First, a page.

4. #17
    Join Date
    Jan 2006
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    McQueeney, Texas
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    3,860
    And if the hole is too big, you just lay it in there and hope for the best..

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  5. #18
    Join Date
    Jul 2013
    Location
    Harrisburg, PA
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    292
    Quote Originally Posted by walterc View Post
    And if the hole is too big, you just lay it in there and hope for the best..

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    Been there, done that!

  6. #19
    Join Date
    Nov 2011
    Location
    St. Louis
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    3,412
    Quote Originally Posted by garyed View Post
    Rheem/Ruud are the kings of capacitor replacement problems. Some of their units have the cap fit through a hole in the sheet metal. If the new one doesn't fit you've got to Rheem<g> out the hole until it does. Not so bad on condensers but in a hot attic its not fun when you've got to get a drill or tin snips to fit a cap in the hole. You can put it somewhere else but its still a job that shouldn't need to be done.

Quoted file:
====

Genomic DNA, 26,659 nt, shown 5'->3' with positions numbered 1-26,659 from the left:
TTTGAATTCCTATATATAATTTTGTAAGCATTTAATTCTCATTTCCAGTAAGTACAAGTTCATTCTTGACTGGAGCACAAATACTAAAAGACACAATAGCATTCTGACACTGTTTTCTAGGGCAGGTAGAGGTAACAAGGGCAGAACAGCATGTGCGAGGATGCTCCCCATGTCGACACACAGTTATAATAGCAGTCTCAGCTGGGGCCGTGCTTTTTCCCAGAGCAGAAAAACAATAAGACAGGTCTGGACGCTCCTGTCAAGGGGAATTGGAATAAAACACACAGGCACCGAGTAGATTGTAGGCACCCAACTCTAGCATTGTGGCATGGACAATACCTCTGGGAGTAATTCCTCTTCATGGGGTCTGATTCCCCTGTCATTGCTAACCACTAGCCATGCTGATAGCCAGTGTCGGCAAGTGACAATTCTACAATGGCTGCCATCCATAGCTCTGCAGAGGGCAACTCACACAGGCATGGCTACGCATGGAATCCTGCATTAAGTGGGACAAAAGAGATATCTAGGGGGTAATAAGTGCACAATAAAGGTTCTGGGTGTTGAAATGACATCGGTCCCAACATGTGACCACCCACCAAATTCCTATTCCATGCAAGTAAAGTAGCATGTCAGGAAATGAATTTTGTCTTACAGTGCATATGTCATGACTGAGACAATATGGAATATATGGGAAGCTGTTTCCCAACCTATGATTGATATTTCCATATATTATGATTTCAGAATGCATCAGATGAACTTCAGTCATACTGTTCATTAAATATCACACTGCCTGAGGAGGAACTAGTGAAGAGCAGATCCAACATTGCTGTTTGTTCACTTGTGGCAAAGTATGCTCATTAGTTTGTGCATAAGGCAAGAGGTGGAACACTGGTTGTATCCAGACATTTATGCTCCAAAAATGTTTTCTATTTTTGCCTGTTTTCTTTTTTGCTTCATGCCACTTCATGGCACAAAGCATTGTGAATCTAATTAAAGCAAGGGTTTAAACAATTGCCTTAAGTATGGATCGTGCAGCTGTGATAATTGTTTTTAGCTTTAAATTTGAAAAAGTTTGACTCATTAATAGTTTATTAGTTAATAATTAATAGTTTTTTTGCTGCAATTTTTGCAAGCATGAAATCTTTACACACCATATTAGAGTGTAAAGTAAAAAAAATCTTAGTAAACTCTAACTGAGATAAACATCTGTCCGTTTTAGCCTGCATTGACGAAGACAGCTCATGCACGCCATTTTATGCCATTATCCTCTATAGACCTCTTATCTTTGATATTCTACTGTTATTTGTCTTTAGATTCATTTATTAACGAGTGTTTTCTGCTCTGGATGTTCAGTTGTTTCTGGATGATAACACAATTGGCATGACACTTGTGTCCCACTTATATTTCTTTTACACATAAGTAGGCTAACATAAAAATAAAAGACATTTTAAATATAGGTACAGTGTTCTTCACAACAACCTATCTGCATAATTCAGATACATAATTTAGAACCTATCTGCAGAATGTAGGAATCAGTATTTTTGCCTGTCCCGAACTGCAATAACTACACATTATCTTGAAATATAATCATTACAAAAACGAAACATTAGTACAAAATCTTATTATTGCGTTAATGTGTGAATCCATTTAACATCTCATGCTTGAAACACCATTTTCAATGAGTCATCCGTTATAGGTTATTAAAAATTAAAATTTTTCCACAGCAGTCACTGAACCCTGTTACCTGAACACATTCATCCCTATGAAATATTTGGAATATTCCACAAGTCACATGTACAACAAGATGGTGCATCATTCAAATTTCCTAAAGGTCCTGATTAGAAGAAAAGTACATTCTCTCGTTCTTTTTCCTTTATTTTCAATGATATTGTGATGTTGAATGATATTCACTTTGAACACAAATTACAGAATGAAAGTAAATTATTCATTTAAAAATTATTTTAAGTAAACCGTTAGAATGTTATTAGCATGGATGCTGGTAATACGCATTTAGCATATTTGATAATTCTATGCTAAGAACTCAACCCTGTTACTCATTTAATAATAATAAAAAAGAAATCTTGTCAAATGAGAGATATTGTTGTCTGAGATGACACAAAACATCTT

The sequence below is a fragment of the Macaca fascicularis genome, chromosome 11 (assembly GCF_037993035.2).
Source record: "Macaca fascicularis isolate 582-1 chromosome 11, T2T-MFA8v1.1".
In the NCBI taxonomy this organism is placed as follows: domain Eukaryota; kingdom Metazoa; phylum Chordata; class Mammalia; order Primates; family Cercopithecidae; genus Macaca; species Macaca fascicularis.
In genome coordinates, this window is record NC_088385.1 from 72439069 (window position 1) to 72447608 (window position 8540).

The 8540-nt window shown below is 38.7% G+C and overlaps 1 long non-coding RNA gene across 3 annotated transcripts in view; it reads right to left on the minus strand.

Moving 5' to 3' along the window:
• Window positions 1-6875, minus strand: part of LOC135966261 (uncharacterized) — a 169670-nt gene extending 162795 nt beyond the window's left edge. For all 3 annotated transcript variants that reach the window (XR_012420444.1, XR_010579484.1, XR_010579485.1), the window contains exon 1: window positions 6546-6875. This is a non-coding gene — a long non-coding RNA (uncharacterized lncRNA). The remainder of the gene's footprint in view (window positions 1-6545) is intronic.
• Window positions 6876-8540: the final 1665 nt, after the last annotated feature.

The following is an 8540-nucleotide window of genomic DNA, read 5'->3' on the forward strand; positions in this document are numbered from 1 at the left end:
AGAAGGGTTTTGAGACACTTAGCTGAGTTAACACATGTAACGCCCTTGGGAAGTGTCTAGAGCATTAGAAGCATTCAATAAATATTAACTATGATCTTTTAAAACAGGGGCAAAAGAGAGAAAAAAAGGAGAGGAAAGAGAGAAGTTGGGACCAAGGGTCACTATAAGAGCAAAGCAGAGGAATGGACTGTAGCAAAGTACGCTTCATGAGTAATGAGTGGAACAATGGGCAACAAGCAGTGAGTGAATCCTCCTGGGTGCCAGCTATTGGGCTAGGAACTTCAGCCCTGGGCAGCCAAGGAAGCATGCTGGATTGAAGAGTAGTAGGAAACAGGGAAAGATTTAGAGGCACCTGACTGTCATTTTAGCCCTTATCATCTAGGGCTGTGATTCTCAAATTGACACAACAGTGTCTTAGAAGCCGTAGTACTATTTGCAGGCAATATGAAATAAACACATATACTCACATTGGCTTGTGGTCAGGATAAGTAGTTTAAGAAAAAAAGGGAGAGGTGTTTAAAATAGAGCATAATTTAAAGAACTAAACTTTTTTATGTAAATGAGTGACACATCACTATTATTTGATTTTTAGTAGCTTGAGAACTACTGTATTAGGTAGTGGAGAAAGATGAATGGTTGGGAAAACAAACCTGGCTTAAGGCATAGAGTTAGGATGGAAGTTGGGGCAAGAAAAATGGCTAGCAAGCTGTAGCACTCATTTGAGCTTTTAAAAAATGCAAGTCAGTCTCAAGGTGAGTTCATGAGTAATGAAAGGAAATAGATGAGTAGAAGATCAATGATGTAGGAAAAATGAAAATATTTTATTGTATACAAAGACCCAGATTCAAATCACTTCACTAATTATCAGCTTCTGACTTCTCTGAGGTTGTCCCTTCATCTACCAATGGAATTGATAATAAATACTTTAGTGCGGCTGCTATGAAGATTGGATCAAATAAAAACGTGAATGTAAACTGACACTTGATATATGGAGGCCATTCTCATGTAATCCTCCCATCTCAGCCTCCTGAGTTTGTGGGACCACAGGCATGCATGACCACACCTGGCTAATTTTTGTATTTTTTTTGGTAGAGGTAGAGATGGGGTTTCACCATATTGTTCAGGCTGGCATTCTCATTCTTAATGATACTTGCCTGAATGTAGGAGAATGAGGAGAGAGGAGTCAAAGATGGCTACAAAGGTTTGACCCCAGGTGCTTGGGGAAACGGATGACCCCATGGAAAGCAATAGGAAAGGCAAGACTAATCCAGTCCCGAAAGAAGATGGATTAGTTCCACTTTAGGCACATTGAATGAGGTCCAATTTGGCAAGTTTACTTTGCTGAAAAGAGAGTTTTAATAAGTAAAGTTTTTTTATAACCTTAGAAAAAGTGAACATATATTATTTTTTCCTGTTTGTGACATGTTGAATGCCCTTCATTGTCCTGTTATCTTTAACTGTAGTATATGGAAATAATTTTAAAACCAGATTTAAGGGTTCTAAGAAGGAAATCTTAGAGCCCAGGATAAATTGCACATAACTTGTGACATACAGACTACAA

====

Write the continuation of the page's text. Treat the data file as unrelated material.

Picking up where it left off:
True. But R/R's are also the least likely to have a blown cap, in my experience. Only one in two years so far...

  7. #20
    Join Date
    Jun 2001
    Location
    Moore, Oklahoma, United States
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    4,275
    Quote Originally Posted by hurtinhvac View Post
    True. But R/R's are also the least likely to have a blown cap, in my experience. Only one in two years so far...
    Apparently the strategy of putting the cap in the air-stream for cooling really does work...

  8. #21
    Join Date
    Jun 2012
    Location
    Northern NV
    Posts
    155